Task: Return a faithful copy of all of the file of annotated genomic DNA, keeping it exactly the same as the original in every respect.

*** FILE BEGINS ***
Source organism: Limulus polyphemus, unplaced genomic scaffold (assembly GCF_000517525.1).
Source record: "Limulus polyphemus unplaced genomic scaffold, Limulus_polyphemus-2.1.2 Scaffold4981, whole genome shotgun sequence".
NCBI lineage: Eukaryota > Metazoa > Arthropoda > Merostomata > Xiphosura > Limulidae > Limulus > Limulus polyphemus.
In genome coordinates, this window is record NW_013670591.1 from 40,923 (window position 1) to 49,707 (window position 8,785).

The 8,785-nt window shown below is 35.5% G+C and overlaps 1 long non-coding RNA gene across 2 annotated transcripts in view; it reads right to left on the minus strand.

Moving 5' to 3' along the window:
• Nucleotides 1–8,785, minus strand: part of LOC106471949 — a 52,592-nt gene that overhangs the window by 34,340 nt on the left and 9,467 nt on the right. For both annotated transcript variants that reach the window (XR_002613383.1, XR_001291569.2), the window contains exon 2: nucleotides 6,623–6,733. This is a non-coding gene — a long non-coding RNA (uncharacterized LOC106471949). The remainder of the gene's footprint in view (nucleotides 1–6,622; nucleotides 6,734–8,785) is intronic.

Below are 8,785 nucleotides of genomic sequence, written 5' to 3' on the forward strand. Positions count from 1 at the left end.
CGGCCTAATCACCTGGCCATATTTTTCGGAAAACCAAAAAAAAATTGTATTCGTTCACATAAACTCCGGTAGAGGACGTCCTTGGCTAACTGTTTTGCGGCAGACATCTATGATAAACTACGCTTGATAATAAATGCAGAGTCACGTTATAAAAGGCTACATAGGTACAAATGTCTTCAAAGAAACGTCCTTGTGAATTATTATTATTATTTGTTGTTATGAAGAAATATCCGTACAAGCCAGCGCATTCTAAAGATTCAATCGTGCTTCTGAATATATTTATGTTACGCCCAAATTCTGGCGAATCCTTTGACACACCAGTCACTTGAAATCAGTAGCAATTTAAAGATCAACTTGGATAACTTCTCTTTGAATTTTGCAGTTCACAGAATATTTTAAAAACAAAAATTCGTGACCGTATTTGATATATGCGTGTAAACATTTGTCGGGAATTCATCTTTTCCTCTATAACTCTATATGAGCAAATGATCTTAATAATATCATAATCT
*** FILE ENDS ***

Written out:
Source organism: Limulus polyphemus, unplaced genomic scaffold (assembly GCF_000517525.1).
Source record: "Limulus polyphemus unplaced genomic scaffold, Limulus_polyphemus-2.1.2 Scaffold4981, whole genome shotgun sequence".
NCBI lineage: Eukaryota > Metazoa > Arthropoda > Merostomata > Xiphosura > Limulidae > Limulus > Limulus polyphemus.
In genome coordinates, this window is record NW_013670591.1 from 40,923 (window position 1) to 49,707 (window position 8,785).

The 8,785-nt window shown below is 35.5% G+C and overlaps 1 long non-coding RNA gene across 2 annotated transcripts in view; it reads right to left on the minus strand.

Moving 5' to 3' along the window:
• Nucleotides 1–8,785, minus strand: part of LOC106471949 — a 52,592-nt gene that overhangs the window by 34,340 nt on the left and 9,467 nt on the right. For both annotated transcript variants that reach the window (XR_002613383.1, XR_001291569.2), the window contains exon 2: nucleotides 6,623–6,733. This is a non-coding gene — a long non-coding RNA (uncharacterized LOC106471949). The remainder of the gene's footprint in view (nucleotides 1–6,622; nucleotides 6,734–8,785) is intronic.

Below are 8,785 nucleotides of genomic sequence, written 5' to 3' on the forward strand. Positions count from 1 at the left end.
CGGCCTAATCACCTGGCCATATTTTTCGGAAAACCAAAAAAAAATTGTATTCGTTCACATAAACTCCGGTAGAGGACGTCCTTGGCTAACTGTTTTGCGGCAGACATCTATGATAAACTACGCTTGATAATAAATGCAGAGTCACGTTATAAAAGGCTACATAGGTACAAATGTCTTCAAAGAAACGTCCTTGTGAATTATTATTATTATTTGTTGTTATGAAGAAATATCCGTACAAGCCAGCGCATTCTAAAGATTCAATCGTGCTTCTGAATATATTTATGTTACGCCCAAATTCTGGCGAATCCTTTGACACACCAGTCACTTGAAATCAGTAGCAATTTAAAGATCAACTTGGATAACTTCTCTTTGAATTTTGCAGTTCACAGAATATTTTAAAAACAAAAATTCGTGACCGTATTTGATATATGCGTGTAAACATTTGTCGGGAATTCATCTTTTCCTCTATAACTCTATATGAGCAAATGATCTTAATAATATCATAATCT